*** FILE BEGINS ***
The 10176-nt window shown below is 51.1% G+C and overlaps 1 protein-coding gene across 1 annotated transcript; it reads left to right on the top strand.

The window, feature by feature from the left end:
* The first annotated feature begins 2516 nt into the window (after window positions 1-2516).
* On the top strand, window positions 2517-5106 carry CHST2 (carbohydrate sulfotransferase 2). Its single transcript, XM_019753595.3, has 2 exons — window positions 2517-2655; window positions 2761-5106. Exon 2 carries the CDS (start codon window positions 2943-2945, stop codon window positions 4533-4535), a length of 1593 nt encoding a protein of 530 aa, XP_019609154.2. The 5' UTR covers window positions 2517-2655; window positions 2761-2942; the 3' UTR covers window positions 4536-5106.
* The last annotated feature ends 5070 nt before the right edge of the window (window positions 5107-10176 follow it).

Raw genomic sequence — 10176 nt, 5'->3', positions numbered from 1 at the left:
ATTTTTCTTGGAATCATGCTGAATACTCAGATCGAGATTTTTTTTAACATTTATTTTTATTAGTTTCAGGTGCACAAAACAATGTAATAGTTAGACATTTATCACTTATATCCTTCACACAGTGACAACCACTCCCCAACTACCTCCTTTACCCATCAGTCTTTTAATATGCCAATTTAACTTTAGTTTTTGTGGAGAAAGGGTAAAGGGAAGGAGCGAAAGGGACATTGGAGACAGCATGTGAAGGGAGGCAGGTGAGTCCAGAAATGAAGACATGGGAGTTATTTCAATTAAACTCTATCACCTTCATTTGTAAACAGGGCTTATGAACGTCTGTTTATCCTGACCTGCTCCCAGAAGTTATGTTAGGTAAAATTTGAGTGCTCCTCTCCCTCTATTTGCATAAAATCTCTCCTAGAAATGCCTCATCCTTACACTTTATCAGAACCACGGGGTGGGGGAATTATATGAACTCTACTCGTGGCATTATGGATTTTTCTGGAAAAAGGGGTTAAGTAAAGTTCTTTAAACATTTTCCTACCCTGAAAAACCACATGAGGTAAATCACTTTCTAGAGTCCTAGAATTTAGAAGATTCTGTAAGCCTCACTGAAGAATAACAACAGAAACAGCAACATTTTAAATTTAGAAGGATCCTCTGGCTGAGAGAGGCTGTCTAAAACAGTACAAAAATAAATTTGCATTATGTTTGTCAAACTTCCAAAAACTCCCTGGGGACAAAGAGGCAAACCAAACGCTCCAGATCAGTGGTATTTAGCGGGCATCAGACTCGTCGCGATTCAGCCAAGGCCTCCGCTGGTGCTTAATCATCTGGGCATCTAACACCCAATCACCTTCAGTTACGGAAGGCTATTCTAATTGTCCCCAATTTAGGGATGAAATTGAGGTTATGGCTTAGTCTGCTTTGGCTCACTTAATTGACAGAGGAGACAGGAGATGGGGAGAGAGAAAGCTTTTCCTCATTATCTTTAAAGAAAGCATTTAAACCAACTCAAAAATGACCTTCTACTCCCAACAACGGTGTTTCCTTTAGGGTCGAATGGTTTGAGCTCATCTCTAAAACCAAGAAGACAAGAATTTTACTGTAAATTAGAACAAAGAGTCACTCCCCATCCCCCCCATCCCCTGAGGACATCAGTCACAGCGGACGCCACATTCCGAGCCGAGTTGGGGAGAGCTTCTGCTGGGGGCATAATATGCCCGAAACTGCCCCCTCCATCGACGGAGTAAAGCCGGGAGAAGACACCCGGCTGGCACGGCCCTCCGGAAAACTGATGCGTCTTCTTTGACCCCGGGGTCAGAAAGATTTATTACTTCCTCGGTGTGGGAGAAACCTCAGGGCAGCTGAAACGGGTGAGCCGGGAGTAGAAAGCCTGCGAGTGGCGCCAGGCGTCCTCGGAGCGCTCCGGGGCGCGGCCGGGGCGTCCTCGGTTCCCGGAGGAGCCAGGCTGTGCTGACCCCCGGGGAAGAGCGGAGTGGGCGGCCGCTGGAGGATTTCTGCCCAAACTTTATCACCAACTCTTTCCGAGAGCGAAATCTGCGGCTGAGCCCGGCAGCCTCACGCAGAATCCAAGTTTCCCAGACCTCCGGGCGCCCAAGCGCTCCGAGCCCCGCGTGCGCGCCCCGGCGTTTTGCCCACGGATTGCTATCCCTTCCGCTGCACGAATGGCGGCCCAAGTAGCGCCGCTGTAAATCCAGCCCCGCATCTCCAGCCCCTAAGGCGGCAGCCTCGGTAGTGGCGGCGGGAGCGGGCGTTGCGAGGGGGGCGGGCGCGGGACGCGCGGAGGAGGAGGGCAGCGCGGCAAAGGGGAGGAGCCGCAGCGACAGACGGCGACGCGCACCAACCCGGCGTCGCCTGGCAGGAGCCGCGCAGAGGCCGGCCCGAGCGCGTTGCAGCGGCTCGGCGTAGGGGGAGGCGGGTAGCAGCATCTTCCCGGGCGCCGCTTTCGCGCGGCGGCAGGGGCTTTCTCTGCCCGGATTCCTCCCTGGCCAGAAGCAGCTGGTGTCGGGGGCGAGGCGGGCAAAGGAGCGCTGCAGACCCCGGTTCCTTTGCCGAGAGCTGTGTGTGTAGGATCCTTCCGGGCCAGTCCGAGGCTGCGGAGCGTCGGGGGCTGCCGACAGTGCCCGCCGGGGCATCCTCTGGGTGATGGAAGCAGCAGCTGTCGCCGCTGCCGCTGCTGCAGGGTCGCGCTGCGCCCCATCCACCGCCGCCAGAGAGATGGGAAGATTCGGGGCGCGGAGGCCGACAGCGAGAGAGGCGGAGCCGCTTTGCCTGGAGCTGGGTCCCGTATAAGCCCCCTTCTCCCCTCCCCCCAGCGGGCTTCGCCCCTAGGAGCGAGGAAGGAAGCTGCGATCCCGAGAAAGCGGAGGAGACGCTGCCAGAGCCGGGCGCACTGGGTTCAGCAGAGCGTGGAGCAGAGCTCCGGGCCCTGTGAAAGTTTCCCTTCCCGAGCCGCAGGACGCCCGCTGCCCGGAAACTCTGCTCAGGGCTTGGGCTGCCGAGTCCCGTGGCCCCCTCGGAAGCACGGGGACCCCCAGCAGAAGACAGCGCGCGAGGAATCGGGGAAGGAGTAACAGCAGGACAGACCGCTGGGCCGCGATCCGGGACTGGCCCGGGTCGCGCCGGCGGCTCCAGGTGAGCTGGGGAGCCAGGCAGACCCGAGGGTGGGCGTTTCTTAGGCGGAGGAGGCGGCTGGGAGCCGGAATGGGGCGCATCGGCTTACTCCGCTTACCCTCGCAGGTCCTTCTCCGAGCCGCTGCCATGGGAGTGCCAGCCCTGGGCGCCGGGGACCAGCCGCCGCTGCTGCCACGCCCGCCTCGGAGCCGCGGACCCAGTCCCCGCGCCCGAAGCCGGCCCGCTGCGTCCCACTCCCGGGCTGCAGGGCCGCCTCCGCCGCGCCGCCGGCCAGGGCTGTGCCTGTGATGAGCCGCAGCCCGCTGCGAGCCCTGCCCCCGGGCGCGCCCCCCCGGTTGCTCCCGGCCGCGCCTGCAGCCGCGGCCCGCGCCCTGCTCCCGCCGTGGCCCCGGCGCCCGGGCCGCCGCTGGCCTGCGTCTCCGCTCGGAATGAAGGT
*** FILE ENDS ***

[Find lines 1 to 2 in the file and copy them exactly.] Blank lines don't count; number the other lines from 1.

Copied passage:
The 10176-nt window shown below is 51.1% G+C and overlaps 1 protein-coding gene across 1 annotated transcript; it reads left to right on the top strand.

The window, feature by feature from the left end: